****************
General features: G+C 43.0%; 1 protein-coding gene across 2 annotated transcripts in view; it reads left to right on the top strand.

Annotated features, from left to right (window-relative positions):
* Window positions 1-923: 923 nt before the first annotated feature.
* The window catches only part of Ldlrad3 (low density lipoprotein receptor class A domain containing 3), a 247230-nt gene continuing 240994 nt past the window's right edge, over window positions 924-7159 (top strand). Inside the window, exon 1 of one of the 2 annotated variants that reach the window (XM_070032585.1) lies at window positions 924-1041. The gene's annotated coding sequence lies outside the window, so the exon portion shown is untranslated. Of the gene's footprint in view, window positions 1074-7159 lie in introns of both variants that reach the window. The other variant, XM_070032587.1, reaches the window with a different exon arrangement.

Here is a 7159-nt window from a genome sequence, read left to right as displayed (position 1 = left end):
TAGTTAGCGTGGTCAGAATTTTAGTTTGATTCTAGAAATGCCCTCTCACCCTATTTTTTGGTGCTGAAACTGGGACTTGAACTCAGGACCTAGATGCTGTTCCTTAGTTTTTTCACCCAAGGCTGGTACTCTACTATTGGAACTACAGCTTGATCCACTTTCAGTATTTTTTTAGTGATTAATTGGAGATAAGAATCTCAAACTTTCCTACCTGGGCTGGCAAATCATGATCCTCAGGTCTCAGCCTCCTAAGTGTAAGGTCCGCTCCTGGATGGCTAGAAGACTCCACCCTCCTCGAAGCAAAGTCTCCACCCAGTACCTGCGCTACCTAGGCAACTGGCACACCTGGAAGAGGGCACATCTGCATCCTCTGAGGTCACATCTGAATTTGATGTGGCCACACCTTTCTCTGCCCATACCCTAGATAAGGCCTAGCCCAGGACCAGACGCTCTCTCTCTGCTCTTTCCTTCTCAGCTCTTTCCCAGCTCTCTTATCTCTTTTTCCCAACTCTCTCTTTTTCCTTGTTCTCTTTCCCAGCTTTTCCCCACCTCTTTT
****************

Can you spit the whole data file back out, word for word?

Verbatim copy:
General features: G+C 43.0%; 1 protein-coding gene across 2 annotated transcripts in view; it reads left to right on the top strand.

Annotated features, from left to right (window-relative positions):
* Window positions 1-923: 923 nt before the first annotated feature.
* The window catches only part of Ldlrad3 (low density lipoprotein receptor class A domain containing 3), a 247230-nt gene continuing 240994 nt past the window's right edge, over window positions 924-7159 (top strand). Inside the window, exon 1 of one of the 2 annotated variants that reach the window (XM_070032585.1) lies at window positions 924-1041. The gene's annotated coding sequence lies outside the window, so the exon portion shown is untranslated. Of the gene's footprint in view, window positions 1074-7159 lie in introns of both variants that reach the window. The other variant, XM_070032587.1, reaches the window with a different exon arrangement.

Here is a 7159-nt window from a genome sequence, read left to right as displayed (position 1 = left end):
TAGTTAGCGTGGTCAGAATTTTAGTTTGATTCTAGAAATGCCCTCTCACCCTATTTTTTGGTGCTGAAACTGGGACTTGAACTCAGGACCTAGATGCTGTTCCTTAGTTTTTTCACCCAAGGCTGGTACTCTACTATTGGAACTACAGCTTGATCCACTTTCAGTATTTTTTTAGTGATTAATTGGAGATAAGAATCTCAAACTTTCCTACCTGGGCTGGCAAATCATGATCCTCAGGTCTCAGCCTCCTAAGTGTAAGGTCCGCTCCTGGATGGCTAGAAGACTCCACCCTCCTCGAAGCAAAGTCTCCACCCAGTACCTGCGCTACCTAGGCAACTGGCACACCTGGAAGAGGGCACATCTGCATCCTCTGAGGTCACATCTGAATTTGATGTGGCCACACCTTTCTCTGCCCATACCCTAGATAAGGCCTAGCCCAGGACCAGACGCTCTCTCTCTGCTCTTTCCTTCTCAGCTCTTTCCCAGCTCTCTTATCTCTTTTTCCCAACTCTCTCTTTTTCCTTGTTCTCTTTCCCAGCTTTTCCCCACCTCTTTT